Monday, January 12, 2009
A while ago I read this verse in a devotional reading I was doing and it really jumped out at me. I decided to memorize it immediately, and I find myself often repeating this verse in my head. It’s proven to be a verse of great comfort!
So, as I usually do when I have a verse that I particularly find myself mulling over, I read as much about it as possible to grasp its fullness.
This passage had quite a bit of commentary on it, and here’s what I all learned about it:
Verse 14a – “But I trust in you, O LORD”…
Paraphrasing John Gill’s Exposition of the Bible: this verse focuses on the fact that David’s faith was revived again and was set upon the Lord, after all of the discouraging views he had of things. He committed himself to Him, believing He was able to help him and deliver him in his time of trouble.
Matthew Henry’s Complete Commentary on the Bible expounds this, saying, “everything looked black and dismal round about [David], and threatened to drive him to despair: “But I trust in you, O LORD” and was thereby kept from sinking. His enemies robbed him of his reputation among men, but they could not rob him of his comfort in God, because they could not drive him from his confidence in God.”
Spurgeon comments that, “notwithstanding all afflicting circumstances, David's faith maintained its hold, and was not turned aside from its object.” He makes this applicable to us reminding us that “so long as our faith, which is our shield, is safe, the battle may go hard, but its ultimate result is no matter of question.”
Verse 14b – “I say, You are my God”…
This phrase has so much confident power in it… as Matthew Henry looked at it, it’s as though David is saying here, “I have chosen you for me, and you have promised to be mine.” Henry’s commentary continues: “and, if he be ours and we can by faith call him so, it is enough when we can call nothing else ours.” What a comfort, and what a wonderful truth to have such confidence in!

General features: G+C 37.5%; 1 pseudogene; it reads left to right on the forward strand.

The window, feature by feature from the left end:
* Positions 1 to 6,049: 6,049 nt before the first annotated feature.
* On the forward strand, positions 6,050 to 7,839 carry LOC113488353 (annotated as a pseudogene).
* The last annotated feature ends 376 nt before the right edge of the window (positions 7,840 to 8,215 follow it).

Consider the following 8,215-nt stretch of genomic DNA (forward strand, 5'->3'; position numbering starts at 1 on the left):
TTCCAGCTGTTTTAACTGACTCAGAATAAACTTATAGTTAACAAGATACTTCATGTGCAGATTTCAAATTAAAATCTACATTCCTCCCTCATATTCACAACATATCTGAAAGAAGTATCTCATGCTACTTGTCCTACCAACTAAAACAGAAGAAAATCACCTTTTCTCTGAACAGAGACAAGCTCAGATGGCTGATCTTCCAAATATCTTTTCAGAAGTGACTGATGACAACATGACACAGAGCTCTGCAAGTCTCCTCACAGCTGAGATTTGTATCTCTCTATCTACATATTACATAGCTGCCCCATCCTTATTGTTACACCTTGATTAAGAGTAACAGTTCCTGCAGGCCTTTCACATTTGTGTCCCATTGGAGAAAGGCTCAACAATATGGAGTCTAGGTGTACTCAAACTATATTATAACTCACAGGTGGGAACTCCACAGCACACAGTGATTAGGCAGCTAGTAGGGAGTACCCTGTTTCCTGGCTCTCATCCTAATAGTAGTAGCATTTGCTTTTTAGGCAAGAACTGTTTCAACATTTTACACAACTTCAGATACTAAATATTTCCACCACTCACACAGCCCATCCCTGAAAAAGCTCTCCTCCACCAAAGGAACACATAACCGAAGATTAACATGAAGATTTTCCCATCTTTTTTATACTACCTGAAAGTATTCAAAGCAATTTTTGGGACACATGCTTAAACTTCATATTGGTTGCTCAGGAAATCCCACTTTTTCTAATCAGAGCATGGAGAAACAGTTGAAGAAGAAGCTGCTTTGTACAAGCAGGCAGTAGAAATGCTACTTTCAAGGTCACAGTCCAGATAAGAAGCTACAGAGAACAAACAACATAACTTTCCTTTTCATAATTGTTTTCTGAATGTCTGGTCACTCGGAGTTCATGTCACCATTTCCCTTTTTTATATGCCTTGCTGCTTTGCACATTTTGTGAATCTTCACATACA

Spurgeon explains this further as he says, “[David] proclaimed aloud his determined allegiance to Jehovah. He was no fair weather believer, he could hold to his faith in a sharp frost, and wrap it about him as a garment fitted to keep out all the ills of time.” What a great way of wording it… “determined allegiance” – that is exactly what we see here in this short, yet powerful phrase.
Verse 15a – “My times are in Your hands”…
To start very simply, the word “times” is here translated as being one’s “course of life” (Jamieson, Faussett and Brown). To make this phrase personal, one can say:
“Whatever changes come, you govern them by your providence” (Geneva Study Bible); or “My times - all the affairs and events of my life, are wholly in thy power” (John Wesley’s Notes on the Bible).
Matthew Henry really brings this verse – “my times are in Your hands” – to the believer’s life as he expands on it further, saying, “If God has our times in his hand, he can help us; and, if he is our God, he will help us; and then what can discourage us? It is a great support to those who have God for their God that their times are in his hand and he will be sure to order and dispose of them for the best, to all those who commit their spirits also into his hand, to suit them to their times, as David here. The time of life is in God's hands, to lengthen or shorten, embitter or sweeten, as he pleases, according to the counsel of his will. Our times (all events that concern us, and the timing of them) are at God's disposal; they are not in our own hands, for the way of man is not in himself, not in our friends' hands, nor in our enemies' hands, but in God's.”
Spurgeon gives a beautiful word picture of this, stating that the “sovereign arbiter of destiny holds in his own power all the issues of our life; we are not waifs and strays upon the ocean of fate, but are steered by infinite wisdom towards our desired haven. Providence is a soft pillow for anxious heads, an anodyne for care, a grave for despair.”